Teen girls on packaging - the importance on nurturing adolescents

WHY WOULD MY TEEN LIKE US PARENTS TO ATTEND A PARENT WORK SESSION?

In my experience, when teens are unhappy and seek therapy, they know their mood is greatly affecting their family. They know that their unhappiness (or self-harm, anxiety, school refusal, acting-out behaviours such as drug experimentation, promiscuity, disordered eating etc) is not only deeply harmful for them but also destabilising the bond between child and parent. These kids know their parents are deeply worried and scared about the future. 

Kids know that their parents could also do with a safe discrete place to talk things through. This is why I offer Parent Work sessions – because I know it improves the outcomes for my adolescent girl clients.

Portrait of an adolescent girl

WHAT IS “PARENT WORK”? IS IT THE SAME AS INDIVIDUAL THERAPY?

When a single parent or both parents come for a Parent Work psychotherapy session, it is not for their own individual therapy as such. We are there to talk and make a team together supporting the young adolescent woman in therapy: to do Parent Work. 

As with my individual psychotherapy clients, I aim to support and contain parents: I don’t judge or blame or point fingers at parents. As an experienced therapist and an experienced parent I am here to work empathically with you, and your teen daughter.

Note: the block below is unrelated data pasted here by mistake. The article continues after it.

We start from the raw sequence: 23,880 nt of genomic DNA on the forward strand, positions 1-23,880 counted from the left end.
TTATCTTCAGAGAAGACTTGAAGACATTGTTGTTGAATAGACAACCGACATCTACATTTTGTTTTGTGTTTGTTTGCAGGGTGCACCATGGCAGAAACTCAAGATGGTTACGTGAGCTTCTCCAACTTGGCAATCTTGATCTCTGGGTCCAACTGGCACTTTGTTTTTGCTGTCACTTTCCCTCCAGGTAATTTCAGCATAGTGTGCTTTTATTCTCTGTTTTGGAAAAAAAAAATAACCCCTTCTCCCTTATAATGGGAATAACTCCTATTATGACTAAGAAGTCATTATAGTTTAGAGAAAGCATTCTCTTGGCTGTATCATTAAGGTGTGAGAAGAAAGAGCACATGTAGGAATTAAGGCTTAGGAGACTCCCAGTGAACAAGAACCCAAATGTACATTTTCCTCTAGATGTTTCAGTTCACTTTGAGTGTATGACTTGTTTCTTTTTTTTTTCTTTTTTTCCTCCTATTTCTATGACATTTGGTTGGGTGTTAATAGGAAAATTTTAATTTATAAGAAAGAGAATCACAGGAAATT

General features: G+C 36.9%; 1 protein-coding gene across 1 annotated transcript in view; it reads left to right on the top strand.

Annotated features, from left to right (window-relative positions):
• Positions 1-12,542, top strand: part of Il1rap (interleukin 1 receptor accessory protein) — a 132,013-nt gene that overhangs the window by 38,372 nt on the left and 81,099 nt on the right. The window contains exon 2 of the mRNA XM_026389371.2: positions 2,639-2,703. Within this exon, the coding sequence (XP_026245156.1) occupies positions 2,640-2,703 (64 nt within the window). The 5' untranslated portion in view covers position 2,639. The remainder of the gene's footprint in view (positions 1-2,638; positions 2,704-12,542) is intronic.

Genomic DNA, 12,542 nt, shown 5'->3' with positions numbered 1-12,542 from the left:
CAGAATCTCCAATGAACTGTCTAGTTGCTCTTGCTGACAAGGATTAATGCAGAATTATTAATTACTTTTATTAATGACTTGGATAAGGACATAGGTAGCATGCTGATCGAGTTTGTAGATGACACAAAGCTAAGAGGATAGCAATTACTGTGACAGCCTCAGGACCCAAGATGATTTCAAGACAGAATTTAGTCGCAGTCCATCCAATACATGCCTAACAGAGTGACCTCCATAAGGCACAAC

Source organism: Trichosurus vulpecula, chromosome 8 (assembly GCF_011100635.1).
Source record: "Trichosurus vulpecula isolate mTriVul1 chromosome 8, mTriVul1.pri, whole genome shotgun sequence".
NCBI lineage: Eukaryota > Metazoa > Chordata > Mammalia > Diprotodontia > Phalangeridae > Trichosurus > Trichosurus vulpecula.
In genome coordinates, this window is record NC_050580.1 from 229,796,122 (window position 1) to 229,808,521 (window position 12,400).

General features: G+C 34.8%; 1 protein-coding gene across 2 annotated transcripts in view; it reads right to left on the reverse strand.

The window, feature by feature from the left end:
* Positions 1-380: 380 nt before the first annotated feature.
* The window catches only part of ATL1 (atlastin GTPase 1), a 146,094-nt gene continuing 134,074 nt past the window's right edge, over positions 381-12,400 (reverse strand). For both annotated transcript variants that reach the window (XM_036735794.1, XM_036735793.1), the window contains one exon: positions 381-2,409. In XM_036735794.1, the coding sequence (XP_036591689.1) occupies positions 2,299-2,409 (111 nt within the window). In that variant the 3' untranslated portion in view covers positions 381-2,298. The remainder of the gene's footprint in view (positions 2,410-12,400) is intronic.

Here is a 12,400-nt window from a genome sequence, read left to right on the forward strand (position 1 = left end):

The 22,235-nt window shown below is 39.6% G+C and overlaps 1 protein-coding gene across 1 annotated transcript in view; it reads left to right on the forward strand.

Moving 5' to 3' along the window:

I respect all confidentiality boundaries as requested – especially in subsequent ongoing Parent Work sessions where teens often give me a list of things to discuss with their parents, and the things they do not want discussed.

Parents are invited to talk openly, to take a problem-solving approach, to think and feel creatively and with empathy about what their daughter is going through. 

Big pink letters spell LOVE. for teen mental health work with families

APPOINTMENTS AVAILABLE NOW FOR ADOLESCENT MENTAL HEALTH

I have found this to be a wonderful heartfelt way of working, and adolescents report real changes going forward after Parent Work sessions. I have availability right now for both Parent Work and adolescent therapy sessions, More information is on the Bookings page, or click the link below to go directly to our secure Halaxy booking portal.

PLEASE NOTE: if you cannot find an available time that suits when you click the BOOK NOW Halaxy link, please email with your date and time request – I’ll aim to fit you in.